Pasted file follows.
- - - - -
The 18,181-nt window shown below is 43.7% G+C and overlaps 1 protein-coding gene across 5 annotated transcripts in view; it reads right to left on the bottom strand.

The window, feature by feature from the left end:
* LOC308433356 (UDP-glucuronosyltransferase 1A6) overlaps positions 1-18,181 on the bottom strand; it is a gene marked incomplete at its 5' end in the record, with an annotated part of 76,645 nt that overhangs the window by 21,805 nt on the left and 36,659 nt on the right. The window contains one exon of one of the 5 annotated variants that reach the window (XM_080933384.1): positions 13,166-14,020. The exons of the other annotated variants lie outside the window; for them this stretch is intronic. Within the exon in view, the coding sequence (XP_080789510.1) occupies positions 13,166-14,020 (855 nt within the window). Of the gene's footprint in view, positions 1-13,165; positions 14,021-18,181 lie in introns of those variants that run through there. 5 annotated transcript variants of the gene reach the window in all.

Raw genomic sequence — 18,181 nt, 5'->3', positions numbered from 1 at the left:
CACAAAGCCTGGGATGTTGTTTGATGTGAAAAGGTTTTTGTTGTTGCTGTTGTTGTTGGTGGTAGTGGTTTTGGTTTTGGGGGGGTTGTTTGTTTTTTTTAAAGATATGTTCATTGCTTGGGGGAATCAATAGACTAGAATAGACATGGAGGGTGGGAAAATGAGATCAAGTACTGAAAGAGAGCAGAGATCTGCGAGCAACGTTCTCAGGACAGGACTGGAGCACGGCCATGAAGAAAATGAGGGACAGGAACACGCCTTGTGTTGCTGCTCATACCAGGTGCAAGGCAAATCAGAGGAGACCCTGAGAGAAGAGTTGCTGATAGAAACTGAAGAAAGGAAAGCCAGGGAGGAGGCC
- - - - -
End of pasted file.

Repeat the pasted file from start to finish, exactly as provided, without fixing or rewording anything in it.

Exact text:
The 18,181-nt window shown below is 43.7% G+C and overlaps 1 protein-coding gene across 5 annotated transcripts in view; it reads right to left on the bottom strand.

The window, feature by feature from the left end:
* LOC308433356 (UDP-glucuronosyltransferase 1A6) overlaps positions 1-18,181 on the bottom strand; it is a gene marked incomplete at its 5' end in the record, with an annotated part of 76,645 nt that overhangs the window by 21,805 nt on the left and 36,659 nt on the right. The window contains one exon of one of the 5 annotated variants that reach the window (XM_080933384.1): positions 13,166-14,020. The exons of the other annotated variants lie outside the window; for them this stretch is intronic. Within the exon in view, the coding sequence (XP_080789510.1) occupies positions 13,166-14,020 (855 nt within the window). Of the gene's footprint in view, positions 1-13,165; positions 14,021-18,181 lie in introns of those variants that run through there. 5 annotated transcript variants of the gene reach the window in all.

Raw genomic sequence — 18,181 nt, 5'->3', positions numbered from 1 at the left:
CACAAAGCCTGGGATGTTGTTTGATGTGAAAAGGTTTTTGTTGTTGCTGTTGTTGTTGGTGGTAGTGGTTTTGGTTTTGGGGGGGTTGTTTGTTTTTTTTAAAGATATGTTCATTGCTTGGGGGAATCAATAGACTAGAATAGACATGGAGGGTGGGAAAATGAGATCAAGTACTGAAAGAGAGCAGAGATCTGCGAGCAACGTTCTCAGGACAGGACTGGAGCACGGCCATGAAGAAAATGAGGGACAGGAACACGCCTTGTGTTGCTGCTCATACCAGGTGCAAGGCAAATCAGAGGAGACCCTGAGAGAAGAGTTGCTGATAGAAACTGAAGAAAGGAAAGCCAGGGAGGAGGCC